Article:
Examples of the application of BDPC output files for data presentation. (A) Distribution of methylation levels of individual CG sites on the FAM3B_4 amplicon in different tissues. This diagram was generated using the data compiled in the ‘results_methylation_cg_sites.csv’ ...
  • The methylation levels of individual clones can be used directly to compare the methylation of different tissues (Figure 4B). Also, they can be used for pair wise comparison of the methylation pattern of different tissues by t-test as shown in Figure 5. This procedure is accurate if both tissues show a unimodal distribution of methylation levels. In case of a bimodal distribution of at least one tissue, a simple t-test might not detect methylation differences although they are statistically significant.
    Figure 5.
    Pair wise comparison of methylation data obtained for the FAM3B_3 and FAM3B_4 amplicons in different cell lines and tissues. The figure shows the methylation patterns observed in different tissues for two amplicons: FAM3B_3 (in the yellow shaded part) ...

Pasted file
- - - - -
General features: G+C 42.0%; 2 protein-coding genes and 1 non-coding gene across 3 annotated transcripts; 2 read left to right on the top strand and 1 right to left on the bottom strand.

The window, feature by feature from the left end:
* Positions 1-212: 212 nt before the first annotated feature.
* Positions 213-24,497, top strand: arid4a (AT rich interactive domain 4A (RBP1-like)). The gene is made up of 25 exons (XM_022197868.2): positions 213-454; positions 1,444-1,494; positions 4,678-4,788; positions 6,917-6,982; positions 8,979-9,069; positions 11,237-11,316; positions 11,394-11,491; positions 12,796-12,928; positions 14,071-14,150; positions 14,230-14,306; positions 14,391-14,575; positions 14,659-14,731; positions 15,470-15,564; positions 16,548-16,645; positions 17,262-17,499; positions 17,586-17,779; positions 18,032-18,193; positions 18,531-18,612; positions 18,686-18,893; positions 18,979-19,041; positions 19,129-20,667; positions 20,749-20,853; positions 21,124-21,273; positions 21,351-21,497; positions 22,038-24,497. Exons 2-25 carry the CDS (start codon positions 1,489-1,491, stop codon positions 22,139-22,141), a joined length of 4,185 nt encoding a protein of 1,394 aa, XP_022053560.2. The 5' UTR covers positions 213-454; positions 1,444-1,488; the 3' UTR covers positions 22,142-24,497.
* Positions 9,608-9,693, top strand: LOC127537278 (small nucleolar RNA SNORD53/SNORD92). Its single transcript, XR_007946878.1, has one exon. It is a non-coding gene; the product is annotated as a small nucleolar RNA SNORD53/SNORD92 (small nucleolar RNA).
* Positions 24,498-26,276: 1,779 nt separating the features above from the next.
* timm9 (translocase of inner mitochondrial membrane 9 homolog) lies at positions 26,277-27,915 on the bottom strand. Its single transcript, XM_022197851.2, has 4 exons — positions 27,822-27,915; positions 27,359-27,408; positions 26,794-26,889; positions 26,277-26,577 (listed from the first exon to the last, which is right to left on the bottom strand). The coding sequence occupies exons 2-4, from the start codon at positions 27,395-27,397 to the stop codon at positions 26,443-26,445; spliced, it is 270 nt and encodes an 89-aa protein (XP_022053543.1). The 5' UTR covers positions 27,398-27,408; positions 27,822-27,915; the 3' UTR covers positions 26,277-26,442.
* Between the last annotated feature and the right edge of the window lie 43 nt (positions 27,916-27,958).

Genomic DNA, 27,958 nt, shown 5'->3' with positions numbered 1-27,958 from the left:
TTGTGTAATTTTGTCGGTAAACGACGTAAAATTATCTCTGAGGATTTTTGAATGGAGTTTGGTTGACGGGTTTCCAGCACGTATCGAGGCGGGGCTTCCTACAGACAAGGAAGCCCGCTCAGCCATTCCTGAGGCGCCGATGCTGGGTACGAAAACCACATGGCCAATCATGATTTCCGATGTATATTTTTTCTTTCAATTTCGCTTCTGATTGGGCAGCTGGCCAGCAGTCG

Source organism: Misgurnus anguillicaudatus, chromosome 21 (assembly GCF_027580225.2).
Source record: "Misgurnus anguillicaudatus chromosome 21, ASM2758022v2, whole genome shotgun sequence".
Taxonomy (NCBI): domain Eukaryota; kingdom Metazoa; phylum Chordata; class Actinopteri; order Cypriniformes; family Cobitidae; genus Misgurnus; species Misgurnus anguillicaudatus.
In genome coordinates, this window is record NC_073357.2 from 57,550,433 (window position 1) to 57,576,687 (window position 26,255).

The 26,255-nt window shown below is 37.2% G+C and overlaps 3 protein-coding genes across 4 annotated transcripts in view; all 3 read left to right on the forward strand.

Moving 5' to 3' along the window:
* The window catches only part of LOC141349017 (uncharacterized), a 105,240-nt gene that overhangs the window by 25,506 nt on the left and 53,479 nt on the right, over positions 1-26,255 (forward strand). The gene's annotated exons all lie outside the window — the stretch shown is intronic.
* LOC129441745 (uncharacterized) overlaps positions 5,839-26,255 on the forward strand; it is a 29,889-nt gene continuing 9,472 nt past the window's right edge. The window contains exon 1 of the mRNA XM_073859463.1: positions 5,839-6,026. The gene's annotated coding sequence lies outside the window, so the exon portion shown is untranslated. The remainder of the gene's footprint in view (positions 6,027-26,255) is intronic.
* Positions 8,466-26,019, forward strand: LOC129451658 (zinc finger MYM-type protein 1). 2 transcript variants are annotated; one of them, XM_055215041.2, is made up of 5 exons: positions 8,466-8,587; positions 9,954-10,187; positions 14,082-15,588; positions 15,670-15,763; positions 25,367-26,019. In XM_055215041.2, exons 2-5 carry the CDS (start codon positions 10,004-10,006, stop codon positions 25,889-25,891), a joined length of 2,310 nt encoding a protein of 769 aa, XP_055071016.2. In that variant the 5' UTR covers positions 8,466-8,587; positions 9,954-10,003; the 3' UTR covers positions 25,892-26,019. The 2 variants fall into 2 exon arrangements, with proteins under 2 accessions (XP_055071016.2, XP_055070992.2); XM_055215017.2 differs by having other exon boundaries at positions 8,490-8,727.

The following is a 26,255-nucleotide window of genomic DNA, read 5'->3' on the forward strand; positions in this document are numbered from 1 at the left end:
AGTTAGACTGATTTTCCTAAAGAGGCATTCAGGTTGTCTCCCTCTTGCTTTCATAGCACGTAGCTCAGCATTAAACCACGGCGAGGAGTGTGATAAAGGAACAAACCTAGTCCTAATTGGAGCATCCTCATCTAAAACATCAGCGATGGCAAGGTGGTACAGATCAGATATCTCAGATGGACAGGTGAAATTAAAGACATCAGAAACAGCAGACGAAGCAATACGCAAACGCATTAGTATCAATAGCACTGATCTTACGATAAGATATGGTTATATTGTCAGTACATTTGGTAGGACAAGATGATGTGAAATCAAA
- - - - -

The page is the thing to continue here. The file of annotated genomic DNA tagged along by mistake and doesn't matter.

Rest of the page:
• As mentioned above, the UCSC upload file can be used to display the methylation data in the UCSC genome browser (Figure 3).


This work was supported by a grant of the German minister of education and research (NGFN-2 program). We thank Ms S. Becker for technical assistance. Funding to pay the Open Access publication charges for this article was provided by Max Planck Institute, Berlin.

Conflict of interest statement. None declared.